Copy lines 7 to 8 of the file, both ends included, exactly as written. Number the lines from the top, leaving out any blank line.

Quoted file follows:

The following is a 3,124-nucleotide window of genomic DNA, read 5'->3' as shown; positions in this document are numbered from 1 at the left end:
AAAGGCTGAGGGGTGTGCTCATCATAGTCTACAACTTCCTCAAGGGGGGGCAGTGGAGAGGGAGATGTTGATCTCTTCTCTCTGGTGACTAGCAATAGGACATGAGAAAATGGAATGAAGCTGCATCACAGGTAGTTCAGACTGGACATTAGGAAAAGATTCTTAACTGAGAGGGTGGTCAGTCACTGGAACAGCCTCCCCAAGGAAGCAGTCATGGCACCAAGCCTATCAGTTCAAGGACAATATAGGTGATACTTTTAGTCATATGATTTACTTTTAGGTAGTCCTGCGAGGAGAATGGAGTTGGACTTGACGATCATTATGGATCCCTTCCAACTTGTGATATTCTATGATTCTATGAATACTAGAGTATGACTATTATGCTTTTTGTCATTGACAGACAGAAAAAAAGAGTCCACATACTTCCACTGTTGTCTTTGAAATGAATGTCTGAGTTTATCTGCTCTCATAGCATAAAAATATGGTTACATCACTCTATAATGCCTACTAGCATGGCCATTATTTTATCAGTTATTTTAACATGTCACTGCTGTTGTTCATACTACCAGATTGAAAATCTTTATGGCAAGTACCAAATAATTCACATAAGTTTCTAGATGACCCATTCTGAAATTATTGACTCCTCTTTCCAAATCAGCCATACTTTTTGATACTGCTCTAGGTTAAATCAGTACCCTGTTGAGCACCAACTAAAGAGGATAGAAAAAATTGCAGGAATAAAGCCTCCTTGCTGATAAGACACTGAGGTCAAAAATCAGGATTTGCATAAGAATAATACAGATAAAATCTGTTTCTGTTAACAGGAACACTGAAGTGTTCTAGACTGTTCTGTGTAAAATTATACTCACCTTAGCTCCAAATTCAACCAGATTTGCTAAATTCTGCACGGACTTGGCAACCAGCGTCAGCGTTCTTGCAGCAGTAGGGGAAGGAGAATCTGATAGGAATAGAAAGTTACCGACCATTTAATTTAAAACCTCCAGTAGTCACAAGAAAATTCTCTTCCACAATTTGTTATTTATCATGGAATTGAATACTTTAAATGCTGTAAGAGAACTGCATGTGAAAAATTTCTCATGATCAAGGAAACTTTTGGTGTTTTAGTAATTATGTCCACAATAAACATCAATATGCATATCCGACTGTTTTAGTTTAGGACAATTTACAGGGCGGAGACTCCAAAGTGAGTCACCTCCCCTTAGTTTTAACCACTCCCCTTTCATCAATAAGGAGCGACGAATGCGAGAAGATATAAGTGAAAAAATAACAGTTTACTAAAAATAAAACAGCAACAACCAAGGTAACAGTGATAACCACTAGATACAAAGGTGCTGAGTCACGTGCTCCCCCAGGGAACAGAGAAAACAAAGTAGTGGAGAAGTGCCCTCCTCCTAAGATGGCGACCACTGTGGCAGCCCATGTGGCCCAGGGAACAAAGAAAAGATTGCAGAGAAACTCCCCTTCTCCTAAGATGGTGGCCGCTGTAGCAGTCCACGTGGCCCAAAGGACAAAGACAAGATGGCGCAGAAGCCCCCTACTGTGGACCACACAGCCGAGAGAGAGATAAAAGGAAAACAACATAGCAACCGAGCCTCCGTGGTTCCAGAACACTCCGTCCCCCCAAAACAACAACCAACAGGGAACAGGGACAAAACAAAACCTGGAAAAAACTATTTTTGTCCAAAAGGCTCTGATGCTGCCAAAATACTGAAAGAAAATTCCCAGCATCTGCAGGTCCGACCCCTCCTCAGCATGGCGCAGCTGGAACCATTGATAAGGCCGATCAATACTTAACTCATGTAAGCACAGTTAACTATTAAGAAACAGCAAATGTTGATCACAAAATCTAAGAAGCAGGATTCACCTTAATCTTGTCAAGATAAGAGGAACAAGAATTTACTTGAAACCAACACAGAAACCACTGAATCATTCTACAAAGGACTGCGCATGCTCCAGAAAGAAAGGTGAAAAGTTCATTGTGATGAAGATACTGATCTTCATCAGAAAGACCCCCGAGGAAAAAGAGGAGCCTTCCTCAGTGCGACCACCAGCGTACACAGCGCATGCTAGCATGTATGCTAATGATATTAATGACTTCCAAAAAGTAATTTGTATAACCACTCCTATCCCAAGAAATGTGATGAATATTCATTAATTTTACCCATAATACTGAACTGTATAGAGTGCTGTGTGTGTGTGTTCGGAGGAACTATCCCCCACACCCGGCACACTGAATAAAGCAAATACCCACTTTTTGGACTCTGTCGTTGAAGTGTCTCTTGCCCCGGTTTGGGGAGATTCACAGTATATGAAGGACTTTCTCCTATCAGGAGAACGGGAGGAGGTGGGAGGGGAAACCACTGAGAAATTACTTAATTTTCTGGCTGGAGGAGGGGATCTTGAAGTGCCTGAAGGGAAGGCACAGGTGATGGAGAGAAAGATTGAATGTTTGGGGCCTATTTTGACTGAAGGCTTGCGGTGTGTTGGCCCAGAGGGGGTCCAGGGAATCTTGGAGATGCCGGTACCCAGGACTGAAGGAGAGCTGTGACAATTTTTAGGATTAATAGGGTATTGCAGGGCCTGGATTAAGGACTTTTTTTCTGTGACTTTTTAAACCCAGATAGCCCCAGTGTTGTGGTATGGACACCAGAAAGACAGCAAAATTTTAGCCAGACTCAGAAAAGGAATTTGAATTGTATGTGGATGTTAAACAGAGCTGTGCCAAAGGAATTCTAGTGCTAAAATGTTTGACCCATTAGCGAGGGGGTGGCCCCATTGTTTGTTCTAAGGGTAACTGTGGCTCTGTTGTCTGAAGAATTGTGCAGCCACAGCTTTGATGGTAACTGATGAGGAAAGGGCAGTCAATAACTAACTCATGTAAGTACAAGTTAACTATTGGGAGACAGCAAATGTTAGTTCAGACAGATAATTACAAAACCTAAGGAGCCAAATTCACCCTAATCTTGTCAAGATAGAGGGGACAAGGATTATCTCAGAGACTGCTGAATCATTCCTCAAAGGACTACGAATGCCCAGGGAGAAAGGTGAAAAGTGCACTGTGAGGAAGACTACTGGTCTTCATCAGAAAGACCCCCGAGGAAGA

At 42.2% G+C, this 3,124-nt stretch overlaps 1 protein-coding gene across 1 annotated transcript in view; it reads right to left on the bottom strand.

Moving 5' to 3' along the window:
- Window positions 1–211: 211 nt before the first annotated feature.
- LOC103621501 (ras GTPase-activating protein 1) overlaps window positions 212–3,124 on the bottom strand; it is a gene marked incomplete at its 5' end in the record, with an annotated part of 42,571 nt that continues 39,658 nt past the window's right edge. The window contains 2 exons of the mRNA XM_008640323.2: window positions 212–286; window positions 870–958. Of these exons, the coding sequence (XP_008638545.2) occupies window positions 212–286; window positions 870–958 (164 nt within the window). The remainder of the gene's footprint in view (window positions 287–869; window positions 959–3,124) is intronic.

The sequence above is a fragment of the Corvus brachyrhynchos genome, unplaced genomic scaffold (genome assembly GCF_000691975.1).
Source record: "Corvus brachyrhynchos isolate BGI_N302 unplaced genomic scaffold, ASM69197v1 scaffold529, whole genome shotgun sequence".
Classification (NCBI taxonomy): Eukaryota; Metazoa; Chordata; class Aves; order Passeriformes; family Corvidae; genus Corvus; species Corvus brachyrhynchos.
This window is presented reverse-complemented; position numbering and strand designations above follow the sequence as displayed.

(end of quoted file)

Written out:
The sequence above is a fragment of the Corvus brachyrhynchos genome, unplaced genomic scaffold (genome assembly GCF_000691975.1).
Source record: "Corvus brachyrhynchos isolate BGI_N302 unplaced genomic scaffold, ASM69197v1 scaffold529, whole genome shotgun sequence".